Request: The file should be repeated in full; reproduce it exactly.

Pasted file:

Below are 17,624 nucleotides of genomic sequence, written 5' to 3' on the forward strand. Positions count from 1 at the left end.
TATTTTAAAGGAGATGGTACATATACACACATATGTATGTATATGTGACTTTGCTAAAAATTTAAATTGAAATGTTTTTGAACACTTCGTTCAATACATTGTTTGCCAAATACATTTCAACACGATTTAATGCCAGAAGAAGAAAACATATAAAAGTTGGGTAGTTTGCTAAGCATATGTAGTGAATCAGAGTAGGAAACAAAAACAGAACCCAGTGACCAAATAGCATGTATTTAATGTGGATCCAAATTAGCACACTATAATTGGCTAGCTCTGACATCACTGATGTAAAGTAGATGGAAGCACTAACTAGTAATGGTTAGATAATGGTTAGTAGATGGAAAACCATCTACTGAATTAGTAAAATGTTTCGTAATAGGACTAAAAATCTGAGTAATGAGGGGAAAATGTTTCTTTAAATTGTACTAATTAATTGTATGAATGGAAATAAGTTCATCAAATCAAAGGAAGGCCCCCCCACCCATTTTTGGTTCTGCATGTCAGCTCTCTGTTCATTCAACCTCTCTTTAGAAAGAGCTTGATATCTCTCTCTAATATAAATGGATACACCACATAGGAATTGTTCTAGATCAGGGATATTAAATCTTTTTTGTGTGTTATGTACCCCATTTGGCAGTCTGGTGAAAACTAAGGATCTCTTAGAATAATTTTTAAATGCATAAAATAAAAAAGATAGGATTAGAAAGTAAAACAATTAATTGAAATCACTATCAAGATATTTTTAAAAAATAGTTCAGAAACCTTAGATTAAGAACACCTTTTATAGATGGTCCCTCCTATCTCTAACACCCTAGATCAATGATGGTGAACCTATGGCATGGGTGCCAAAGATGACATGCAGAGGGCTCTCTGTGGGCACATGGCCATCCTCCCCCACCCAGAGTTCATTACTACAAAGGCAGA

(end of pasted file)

Below are 17,624 nucleotides of genomic sequence, written 5' to 3' on the forward strand. Positions count from 1 at the left end.
TATTTTAAAGGAGATGGTACATATACACACATATGTATGTATATGTGACTTTGCTAAAAATTTAAATTGAAATGTTTTTGAACACTTCGTTCAATACATTGTTTGCCAAATACATTTCAACACGATTTAATGCCAGAAGAAGAAAACATATAAAAGTTGGGTAGTTTGCTAAGCATATGTAGTGAATCAGAGTAGGAAACAAAAACAGAACCCAGTGACCAAATAGCATGTATTTAATGTGGATCCAAATTAGCACACTATAATTGGCTAGCTCTGACATCACTGATGTAAAGTAGATGGAAGCACTAACTAGTAATGGTTAGATAATGGTTAGTAGATGGAAAACCATCTACTGAATTAGTAAAATGTTTCGTAATAGGACTAAAAATCTGAGTAATGAGGGGAAAATGTTTCTTTAAATTGTACTAATTAATTGTATGAATGGAAATAAGTTCATCAAATCAAAGGAAGGCCCCCCCACCCATTTTTGGTTCTGCATGTCAGCTCTCTGTTCATTCAACCTCTCTTTAGAAAGAGCTTGATATCTCTCTCTAATATAAATGGATACACCACATAGGAATTGTTCTAGATCAGGGATATTAAATCTTTTTTGTGTGTTATGTACCCCATTTGGCAGTCTGGTGAAAACTAAGGATCTCTTAGAATAATTTTTAAATGCATAAAATAAAAAAGATAGGATTAGAAAGTAAAACAATTAATTGAAATCACTATCAAGATATTTTTAAAAAATAGTTCAGAAACCTTAGATTAAGAACACCTTTTATAGATGGTCCCTCCTATCTCTAACACCCTAGATCAATGATGGTGAACCTATGGCATGGGTGCCAAAGATGACATGCAGAGGGCTCTCTGTGGGCACATGGCCATCCTCCCCCACCCAGAGTTCATTACTACAAAGGCAGA